The new Housing Protection Act has been in force in Basel since May 2022. The excesses of the whole thing have come to light with a precedent.
Left-wing Basel wanted to better protect tenants from arbitrary landlords and passed a housing protection law after a vote. It has been in effect since May of this year. However, as media reports and posts on social media impressively show, the whole thing hardly works in detail.
The bone of contention is the house at Greifengasse 15 with a McDonald’s branch on the first floor (see picture). The owner, Axa Anlagestiftung, wants to convert and modernize the building and therefore gave notice to the tenants on the upper floors.
And that’s where the new law comes in. The original apartments will no longer exist. Instead, smaller apartments and three maisonettes are to be built. According to the law, Axa must grant the current tenants the right to return – but the former tenants won’t find their apartments like they are now any more. That’s where the first problems arise.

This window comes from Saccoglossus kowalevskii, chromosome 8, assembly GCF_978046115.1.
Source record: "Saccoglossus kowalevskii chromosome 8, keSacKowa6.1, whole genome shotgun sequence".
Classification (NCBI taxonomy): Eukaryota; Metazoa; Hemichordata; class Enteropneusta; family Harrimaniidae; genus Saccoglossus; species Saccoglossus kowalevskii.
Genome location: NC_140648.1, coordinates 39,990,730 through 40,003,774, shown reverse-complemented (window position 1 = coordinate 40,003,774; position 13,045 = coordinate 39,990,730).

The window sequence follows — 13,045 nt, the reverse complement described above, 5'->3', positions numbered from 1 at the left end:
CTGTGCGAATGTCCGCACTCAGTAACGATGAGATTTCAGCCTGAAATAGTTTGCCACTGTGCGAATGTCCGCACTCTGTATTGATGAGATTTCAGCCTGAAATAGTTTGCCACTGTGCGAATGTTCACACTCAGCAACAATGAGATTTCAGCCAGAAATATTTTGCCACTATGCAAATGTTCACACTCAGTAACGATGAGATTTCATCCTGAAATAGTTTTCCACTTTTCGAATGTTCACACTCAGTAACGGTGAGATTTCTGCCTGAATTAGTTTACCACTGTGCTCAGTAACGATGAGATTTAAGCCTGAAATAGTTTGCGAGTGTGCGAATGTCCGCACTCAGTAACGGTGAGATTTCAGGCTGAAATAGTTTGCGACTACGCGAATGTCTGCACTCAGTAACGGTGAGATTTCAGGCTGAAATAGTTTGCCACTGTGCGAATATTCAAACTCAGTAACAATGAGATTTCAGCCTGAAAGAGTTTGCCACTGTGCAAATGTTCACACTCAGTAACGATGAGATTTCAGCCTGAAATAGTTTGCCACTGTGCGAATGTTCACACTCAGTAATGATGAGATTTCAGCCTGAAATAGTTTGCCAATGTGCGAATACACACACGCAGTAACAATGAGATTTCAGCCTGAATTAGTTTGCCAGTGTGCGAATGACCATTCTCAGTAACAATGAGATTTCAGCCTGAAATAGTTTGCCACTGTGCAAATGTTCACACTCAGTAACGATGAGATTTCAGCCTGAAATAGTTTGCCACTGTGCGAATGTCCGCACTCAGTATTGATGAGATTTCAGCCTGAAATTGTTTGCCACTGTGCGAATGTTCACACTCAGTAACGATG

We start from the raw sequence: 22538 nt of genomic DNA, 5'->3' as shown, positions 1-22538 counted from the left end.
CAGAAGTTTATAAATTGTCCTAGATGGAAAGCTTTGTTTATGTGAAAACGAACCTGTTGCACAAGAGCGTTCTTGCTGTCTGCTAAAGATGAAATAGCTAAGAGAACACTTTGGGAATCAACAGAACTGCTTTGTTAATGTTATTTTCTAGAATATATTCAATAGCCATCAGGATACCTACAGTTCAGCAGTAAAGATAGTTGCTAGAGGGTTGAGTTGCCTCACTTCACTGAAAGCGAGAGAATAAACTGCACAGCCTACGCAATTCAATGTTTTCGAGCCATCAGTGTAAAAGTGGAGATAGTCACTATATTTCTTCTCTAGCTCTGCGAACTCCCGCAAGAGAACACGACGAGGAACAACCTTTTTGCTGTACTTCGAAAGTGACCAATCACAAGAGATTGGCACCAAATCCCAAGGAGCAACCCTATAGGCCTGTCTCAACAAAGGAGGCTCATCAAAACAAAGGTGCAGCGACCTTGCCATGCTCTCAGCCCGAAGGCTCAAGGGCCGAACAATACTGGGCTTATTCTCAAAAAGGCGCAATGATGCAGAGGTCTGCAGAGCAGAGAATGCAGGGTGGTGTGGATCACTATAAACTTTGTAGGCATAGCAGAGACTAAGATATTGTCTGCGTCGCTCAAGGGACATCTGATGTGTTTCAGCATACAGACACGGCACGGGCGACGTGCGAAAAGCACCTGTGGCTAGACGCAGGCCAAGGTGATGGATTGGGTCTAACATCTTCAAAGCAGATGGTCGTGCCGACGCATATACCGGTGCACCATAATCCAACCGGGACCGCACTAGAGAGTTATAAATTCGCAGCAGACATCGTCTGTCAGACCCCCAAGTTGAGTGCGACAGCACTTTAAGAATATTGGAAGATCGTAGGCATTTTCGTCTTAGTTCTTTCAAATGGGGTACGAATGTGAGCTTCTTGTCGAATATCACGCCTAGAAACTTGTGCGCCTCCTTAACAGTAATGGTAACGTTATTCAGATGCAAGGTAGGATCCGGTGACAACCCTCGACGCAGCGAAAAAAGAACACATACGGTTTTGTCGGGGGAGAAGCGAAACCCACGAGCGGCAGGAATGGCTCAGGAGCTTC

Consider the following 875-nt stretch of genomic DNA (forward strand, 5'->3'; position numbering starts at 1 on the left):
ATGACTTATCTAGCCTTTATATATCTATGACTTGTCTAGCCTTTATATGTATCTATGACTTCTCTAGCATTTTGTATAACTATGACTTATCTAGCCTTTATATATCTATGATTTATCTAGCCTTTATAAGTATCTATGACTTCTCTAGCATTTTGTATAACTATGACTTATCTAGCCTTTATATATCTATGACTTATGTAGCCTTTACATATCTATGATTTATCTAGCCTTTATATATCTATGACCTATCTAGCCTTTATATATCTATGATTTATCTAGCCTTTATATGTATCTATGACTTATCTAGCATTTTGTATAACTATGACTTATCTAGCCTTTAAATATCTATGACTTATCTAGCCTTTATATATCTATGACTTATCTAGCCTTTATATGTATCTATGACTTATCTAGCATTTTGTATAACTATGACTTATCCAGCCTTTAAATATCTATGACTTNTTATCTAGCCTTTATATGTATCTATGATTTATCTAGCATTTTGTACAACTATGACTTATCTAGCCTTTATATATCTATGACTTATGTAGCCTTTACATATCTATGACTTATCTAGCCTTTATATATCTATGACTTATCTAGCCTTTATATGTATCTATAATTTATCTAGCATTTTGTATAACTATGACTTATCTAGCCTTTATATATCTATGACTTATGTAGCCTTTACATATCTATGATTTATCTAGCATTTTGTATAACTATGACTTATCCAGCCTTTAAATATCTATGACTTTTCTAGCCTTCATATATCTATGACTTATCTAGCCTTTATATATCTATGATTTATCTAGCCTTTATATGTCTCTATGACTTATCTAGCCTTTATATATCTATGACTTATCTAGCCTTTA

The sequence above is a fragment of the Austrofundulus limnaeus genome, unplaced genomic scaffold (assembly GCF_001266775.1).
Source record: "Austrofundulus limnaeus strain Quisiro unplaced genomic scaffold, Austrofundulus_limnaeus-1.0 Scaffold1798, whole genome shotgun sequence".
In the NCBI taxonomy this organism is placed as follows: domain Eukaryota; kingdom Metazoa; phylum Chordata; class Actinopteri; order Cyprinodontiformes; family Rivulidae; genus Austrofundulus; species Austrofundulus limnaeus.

And secondly, Axa Investment Foundation must give the terminated parties a rent rebate after the conversion. It is probably the lesser evil to grant such a discount than to get the ex-tenants excited about a completely new apartment.
But under the law, price protection is only valid for a maximum of five years. After that, those affected would probably no longer be able to afford the new apartments and would have to move again.
It goes without saying in Basel that the renting parties are not allowed to negotiate the entire conditions themselves: The authorities have to issue a permit and the rent has to be controlled.
What was planned as a law to protect tenants in real estate is now becoming more of a boomerang and a precedent for the courts. A fundamental debate about the sense and the nonsense of such policies has already begun briskly on social media.